At the start the network computer selects the optimum values for the input power, induction and phase shift. Since all the time constants are known, when the speed of rotation and the phase are next to the optimum, a start signal is produced that selects the ramp sign and parallely loads counter 74 with a fixed initial value. The output from this counter, through memory 78, is led to the ramp generator 22 which supplies a predetermined current to charge the integrating capacitor 26 for a time selected by the computer. Upon reaching a voltage corresponding to the desired initial induction, the generator 12 is connected, at the desired moment, to the line and the double ramp operations begin.
FIGS. 4 and 5 show an alternative embodiment utilizing a microprocessor 90 for carrying out the inventive method. FIG. 4 shows a block diagram whereas FIG. 5 shows a flow chart illustrating the operation, respectively. The phase and/or the speed measurements, as a function of the mechanical angle, can be directly obtained by counting the number of encoder marks passing through the reference time windows, but this method requires expensive encoders. As an alternative an indirect measurement can be obtained by counting the clock pulses, within windows controlled by an encoder pulse and an outer reference. This solution is less expensive.
To obtain a good resolution with modern components, it is better that the counter be separated from the microprocessor 90, or in any event, be a dedicated counter. In FIG. 4 there is illustrated a possible solution with an outer counter 82 for detecting the particular case of centered phse, i.e. the case where the reference and encoder pulses are in phase. The first arriving pulse, either from the encoder 18 or from the outer reference 32', through the SR latch circuit 80 begins the up-down counting and through the exclusive OR gate 84 and T flip-flop 88 enables the counter 82. The second pulse received by the T flip-flop 88 disables the counter 82. To improve the statistical accuracy it is possible to use the repetitive characteristics of the encoder 18 and the counter 82, storing a number of subsequent counts, reducing the temporal quantization uncertainty (after many revolutions the errors statistically compensate each other). In this case the counter 82 is reset by the AND gate 86 at the coincidence of two pulses, thus eliminating every counting error.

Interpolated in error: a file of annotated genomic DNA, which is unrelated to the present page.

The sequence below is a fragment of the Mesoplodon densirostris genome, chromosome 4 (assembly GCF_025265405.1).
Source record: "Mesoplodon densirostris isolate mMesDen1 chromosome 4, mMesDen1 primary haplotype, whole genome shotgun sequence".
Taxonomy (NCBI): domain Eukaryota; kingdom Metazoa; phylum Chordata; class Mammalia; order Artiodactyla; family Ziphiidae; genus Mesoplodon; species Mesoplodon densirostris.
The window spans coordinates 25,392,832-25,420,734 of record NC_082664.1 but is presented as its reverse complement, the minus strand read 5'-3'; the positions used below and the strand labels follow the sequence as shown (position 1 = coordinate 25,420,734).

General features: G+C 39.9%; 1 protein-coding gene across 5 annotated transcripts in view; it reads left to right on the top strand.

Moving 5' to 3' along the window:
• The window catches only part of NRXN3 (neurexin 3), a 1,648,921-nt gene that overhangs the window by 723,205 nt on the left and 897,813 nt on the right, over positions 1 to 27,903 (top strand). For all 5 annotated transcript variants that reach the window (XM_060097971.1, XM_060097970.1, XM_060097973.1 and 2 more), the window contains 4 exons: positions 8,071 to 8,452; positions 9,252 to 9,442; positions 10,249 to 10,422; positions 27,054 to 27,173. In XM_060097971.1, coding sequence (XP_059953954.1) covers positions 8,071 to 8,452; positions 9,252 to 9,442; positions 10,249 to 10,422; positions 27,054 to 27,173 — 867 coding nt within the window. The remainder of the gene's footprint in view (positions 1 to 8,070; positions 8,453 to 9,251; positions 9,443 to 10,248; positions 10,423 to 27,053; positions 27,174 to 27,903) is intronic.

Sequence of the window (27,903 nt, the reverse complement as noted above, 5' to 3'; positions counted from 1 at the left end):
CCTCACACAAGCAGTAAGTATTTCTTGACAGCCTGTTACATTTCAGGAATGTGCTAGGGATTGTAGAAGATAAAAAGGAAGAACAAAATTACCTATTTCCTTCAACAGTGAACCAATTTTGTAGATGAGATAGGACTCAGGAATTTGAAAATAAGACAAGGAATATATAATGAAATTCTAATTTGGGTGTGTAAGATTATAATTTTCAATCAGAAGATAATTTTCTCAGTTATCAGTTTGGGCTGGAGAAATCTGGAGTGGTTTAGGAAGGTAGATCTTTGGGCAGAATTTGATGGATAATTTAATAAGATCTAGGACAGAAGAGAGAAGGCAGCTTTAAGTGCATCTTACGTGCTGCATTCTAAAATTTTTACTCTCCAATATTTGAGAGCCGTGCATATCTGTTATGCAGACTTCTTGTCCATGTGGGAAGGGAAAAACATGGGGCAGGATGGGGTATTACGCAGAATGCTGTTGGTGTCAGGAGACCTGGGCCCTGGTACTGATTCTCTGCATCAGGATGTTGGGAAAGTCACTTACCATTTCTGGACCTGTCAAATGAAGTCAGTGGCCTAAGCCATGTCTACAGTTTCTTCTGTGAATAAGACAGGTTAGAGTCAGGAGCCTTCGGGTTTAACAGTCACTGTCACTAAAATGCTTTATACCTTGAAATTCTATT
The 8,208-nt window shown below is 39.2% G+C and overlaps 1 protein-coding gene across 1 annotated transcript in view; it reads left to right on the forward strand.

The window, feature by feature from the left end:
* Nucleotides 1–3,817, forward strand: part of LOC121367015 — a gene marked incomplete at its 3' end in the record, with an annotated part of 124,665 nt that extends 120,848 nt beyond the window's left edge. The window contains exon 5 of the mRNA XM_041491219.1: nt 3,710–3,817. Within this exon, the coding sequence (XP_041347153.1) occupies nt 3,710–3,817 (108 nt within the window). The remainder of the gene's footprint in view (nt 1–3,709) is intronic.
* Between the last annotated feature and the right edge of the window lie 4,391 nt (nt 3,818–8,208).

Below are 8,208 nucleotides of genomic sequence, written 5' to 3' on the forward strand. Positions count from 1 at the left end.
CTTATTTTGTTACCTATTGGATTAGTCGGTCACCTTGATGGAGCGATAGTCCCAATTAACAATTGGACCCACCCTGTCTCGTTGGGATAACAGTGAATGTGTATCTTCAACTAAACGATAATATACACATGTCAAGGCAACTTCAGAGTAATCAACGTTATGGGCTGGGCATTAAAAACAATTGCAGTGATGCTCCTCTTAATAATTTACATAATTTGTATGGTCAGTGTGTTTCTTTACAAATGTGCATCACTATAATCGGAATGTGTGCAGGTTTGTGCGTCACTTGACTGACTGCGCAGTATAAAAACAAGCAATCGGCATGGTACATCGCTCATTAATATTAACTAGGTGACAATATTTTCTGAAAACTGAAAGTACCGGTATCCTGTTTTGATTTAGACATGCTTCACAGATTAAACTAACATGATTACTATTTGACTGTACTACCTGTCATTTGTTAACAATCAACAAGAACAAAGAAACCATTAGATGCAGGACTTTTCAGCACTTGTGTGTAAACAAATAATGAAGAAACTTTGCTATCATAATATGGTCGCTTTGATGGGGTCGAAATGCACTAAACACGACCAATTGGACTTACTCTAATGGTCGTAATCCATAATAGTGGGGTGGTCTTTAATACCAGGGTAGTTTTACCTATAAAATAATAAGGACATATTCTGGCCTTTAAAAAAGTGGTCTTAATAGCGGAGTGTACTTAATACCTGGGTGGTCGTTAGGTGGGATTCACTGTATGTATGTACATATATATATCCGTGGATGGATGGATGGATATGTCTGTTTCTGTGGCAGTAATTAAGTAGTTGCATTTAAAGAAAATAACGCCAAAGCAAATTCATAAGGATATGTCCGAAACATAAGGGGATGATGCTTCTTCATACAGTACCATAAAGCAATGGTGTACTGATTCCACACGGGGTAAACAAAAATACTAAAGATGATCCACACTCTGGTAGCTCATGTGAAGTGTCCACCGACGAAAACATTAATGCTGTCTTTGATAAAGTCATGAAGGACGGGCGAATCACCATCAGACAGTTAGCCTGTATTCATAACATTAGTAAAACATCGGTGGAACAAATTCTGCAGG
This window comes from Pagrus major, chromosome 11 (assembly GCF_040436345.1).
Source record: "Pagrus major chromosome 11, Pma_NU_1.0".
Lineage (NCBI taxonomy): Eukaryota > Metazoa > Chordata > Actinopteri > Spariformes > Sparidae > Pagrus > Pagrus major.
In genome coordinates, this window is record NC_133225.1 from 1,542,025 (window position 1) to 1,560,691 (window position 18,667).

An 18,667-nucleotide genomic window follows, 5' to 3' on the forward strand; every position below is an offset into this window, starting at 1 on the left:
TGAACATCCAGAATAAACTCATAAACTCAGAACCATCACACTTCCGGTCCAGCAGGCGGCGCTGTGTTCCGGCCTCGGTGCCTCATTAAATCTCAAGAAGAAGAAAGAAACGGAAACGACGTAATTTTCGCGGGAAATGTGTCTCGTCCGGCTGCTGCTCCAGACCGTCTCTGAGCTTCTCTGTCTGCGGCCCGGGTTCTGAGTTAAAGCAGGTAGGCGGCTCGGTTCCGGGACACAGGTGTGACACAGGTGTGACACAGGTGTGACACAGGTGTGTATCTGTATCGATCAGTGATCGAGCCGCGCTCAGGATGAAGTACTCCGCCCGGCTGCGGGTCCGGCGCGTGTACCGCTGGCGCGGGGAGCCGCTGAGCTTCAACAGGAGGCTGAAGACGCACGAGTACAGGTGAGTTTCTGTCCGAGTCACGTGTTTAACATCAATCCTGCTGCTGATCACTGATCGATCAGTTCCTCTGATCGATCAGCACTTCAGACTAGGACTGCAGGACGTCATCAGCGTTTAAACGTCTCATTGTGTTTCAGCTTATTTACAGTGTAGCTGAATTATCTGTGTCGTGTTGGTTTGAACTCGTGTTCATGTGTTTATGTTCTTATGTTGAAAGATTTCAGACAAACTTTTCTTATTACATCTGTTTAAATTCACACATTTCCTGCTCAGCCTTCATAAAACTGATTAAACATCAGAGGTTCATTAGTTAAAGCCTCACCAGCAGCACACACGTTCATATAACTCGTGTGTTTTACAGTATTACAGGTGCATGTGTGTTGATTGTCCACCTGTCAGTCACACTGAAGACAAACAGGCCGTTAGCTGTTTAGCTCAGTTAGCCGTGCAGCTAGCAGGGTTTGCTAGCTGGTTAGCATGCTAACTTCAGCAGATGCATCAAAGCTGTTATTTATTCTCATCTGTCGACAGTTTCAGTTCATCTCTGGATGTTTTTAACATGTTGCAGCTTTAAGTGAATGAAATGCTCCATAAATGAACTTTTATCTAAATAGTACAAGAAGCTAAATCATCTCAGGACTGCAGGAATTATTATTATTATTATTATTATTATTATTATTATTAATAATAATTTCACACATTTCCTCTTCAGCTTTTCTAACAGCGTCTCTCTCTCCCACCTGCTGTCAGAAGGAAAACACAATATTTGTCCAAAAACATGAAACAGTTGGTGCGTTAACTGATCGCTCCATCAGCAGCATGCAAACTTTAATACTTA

Beyond the parallel inputs from the counter output, microprocessor 90 also receives other signals on single lines and more precisely: the output from the SR latch 80 indicating which one of the signals arrived first, thus saving processing time for the ramp sign; the output from AND gate 86; the state of the counter 82 (pulse coincidence); and the output from the T fip-flop 88 for the data check.
In case the pulses do not coincide when the counting has stabilized, the normalizing is accomplished by complementing and noting the count value. As an example 111100 becomes 000011. The previously stored value is subtracted from the new one to obtain the phase shift. Each angular position of the encoder, due to mounting asymmetries or geometical inaccuracies, exhibits systematic errors that are reduced by means of corrective factors stored for each angular position.
In case the phase shift exceeds the allowable hysteresis threshold, after checking the alarm conditions, the ramp sign is determined as a function of the first received pulse; the absolute value of the phase error is integrated to the preceding damped value. The ramp slope is a function of the previous error integration (a value that may or may not be linear) and a mathematical function and/or a specific value stored in a ROM. The same holds true for the hysteresis threshold. The damping of the error integrtion controlling the preceding parameters, the hysteresis and the slope, can be controlled through several algorithms according to the plant characteristics, such as proportional, derivative digital recursive integral filtering, etc.
Whereas the invention has been particularly illustrated for adjusting the values of the supplied voltage, the same is not limited to this embodiment but can be employed for controlling other quantities too.
The present invention may be embodied in other specific forms without departing from the spirit or essential attributes thereof and, accordingly, reference should be made to the appended claims, rather than to the foregoing specification, as indicating the scope of the invention.